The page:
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Martina Angi, Rosalind Jenkins, Bertil E. Damato, Sarah E. Coupland, Helen Kalirai; Optimization of Culture Conditions for the Analysis of the Secretome of Primary Uveal Melanoma Cells. Invest. Ophthalmol. Vis. Sci. 2012;53(14):3392.
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© ARVO (1962-2015); The Authors (2016-present)
Analysis and characterisation of the cancer secretome using proteomic techniques is a key step in the search for prognostic biomarkers and potential therapeutic targets. In uveal melanoma (UM), analysis of biological fluids proximal to the tumor, e.g. subretinal fluid (SRF), is limited by their availability. It has been shown in other malignancies that proteins secreted by tumor cells in vitro ("secretome") are similar to those released by the same tumors in vivo. In this study, we investigated the influence of culture conditions on the composition of the UM secretome.
Primary UM cells from two enucleation specimens as well as two UM cell lines (Mel270 and Omm2.5) were grown under adherent and non-adherent culture conditions and in different media. Cell proliferation was evaluated using 0.4% sulforhodamine-B. Following progressive lowering of serum levels and incubation in 100% serum-free medium for 48 hours, the UM secretome was collected, concentrated and further processed for mass spectrometry analysis. DNA and proteins were extracted from the remaining cells and investigated using Multiplex Ligation-dependent Probe Amplification (MLPA) and Western blot, respectively.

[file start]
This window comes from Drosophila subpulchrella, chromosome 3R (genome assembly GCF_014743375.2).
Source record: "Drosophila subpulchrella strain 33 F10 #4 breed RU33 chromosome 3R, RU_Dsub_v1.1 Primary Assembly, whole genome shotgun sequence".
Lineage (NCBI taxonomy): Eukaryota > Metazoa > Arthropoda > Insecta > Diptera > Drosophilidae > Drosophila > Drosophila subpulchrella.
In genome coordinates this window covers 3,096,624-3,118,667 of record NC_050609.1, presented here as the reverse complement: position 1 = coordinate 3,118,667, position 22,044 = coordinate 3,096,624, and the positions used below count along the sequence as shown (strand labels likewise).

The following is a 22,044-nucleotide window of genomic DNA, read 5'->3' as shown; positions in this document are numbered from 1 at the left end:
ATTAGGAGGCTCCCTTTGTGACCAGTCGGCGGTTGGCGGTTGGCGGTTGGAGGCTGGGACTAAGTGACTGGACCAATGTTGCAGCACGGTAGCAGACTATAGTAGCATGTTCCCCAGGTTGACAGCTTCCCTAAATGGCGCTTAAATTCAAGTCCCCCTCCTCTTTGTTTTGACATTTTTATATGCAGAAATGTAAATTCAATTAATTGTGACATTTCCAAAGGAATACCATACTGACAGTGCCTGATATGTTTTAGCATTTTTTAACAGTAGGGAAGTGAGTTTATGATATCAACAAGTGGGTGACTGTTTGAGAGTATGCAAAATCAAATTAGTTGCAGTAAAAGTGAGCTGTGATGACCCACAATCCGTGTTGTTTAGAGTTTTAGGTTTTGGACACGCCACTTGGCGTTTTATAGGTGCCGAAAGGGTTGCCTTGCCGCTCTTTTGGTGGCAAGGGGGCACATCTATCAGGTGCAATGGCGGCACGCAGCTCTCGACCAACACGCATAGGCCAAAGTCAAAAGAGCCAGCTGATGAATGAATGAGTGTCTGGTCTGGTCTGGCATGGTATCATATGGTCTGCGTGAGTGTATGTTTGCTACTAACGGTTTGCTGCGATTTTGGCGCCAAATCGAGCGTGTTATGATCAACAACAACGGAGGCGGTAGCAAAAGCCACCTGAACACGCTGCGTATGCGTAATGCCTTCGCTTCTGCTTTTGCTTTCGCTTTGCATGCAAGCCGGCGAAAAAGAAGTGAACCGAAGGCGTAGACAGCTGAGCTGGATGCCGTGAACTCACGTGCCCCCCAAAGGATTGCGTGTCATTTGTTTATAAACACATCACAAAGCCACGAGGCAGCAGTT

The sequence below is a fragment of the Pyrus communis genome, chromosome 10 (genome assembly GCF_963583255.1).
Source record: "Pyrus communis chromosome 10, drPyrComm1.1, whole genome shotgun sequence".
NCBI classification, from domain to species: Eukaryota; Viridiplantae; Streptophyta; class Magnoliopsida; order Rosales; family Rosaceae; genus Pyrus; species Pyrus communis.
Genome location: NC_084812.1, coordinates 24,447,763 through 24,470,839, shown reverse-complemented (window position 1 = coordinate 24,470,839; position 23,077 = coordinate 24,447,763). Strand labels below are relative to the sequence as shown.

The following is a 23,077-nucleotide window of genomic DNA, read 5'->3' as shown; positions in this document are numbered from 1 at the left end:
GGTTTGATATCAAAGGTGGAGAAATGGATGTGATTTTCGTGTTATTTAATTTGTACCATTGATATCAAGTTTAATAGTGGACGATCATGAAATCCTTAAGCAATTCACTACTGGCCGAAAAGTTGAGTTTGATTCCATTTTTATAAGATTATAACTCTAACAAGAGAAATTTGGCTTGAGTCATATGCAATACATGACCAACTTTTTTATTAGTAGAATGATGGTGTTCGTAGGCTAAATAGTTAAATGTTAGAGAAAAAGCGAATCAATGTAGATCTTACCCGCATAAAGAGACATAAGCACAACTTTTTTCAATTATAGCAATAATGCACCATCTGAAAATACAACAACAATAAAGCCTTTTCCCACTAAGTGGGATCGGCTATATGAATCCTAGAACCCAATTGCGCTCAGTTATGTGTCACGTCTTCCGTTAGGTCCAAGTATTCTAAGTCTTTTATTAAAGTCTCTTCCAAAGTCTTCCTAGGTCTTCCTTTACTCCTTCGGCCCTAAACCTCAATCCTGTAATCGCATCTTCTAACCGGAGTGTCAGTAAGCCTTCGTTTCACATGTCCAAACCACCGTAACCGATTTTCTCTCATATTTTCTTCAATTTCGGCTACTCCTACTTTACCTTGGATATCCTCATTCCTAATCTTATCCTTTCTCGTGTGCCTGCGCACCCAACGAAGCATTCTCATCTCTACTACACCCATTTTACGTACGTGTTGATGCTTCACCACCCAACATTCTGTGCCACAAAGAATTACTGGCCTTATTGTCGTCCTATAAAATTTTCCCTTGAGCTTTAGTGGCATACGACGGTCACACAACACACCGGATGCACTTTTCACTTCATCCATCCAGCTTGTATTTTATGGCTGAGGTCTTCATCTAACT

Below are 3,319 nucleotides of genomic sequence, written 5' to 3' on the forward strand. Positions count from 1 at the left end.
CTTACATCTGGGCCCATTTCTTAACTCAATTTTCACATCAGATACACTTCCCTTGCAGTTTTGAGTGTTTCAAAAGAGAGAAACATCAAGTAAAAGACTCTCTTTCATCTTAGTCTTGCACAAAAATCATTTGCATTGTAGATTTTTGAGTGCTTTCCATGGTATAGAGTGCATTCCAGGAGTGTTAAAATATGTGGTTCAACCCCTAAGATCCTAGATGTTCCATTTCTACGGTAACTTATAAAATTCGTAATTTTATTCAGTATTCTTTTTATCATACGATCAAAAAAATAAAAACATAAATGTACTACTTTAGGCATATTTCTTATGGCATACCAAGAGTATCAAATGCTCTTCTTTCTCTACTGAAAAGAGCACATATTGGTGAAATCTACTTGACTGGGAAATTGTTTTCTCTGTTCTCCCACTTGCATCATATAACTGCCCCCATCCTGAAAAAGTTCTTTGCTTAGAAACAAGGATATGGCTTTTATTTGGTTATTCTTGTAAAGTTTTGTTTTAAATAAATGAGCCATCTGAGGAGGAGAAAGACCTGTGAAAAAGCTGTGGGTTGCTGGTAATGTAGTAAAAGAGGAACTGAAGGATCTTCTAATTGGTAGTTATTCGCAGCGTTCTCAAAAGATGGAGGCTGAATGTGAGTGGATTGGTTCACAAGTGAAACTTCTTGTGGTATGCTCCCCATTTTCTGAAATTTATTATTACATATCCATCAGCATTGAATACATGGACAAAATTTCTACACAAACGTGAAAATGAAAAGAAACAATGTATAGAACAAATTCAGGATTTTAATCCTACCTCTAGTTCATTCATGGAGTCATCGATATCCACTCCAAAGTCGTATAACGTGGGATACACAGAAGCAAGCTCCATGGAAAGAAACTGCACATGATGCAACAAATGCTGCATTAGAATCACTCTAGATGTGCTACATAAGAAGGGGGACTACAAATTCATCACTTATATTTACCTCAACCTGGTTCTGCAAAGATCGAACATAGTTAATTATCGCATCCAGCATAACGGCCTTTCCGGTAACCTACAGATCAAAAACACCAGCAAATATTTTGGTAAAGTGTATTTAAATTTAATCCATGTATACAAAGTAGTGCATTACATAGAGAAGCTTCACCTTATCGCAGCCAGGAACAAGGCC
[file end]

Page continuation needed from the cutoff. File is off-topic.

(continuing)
In all cultures, the number of proliferating viable cells was significantly higher in Minimum Essential Medium Alpha (αMEM)-based medium. MLPA results for the primary UM cells at the end of the culture period were consistent with the data obtained from the initial tumor biopsy. The proteins identified in the secretome of UM cells included putative secreted proteins, such as osteopontin and secreted melanoma-associated ME20 antigen, as well as some associated with cell leakage. Six-fold more proteins were detected in the secretome of adherent cultured cells compared with the suspension cultured cells.
Culture of UM cells in an αMEM-based medium under adherent conditions is optimal for in vitro UM secretome analysis. Future work will compare the secretome of primary UM specimens with adjacent ocular fluids, such as SRF, from the same patient. In this way, we hypothesize that prognostic biomarkers of clinical relevance in UM will be identified.
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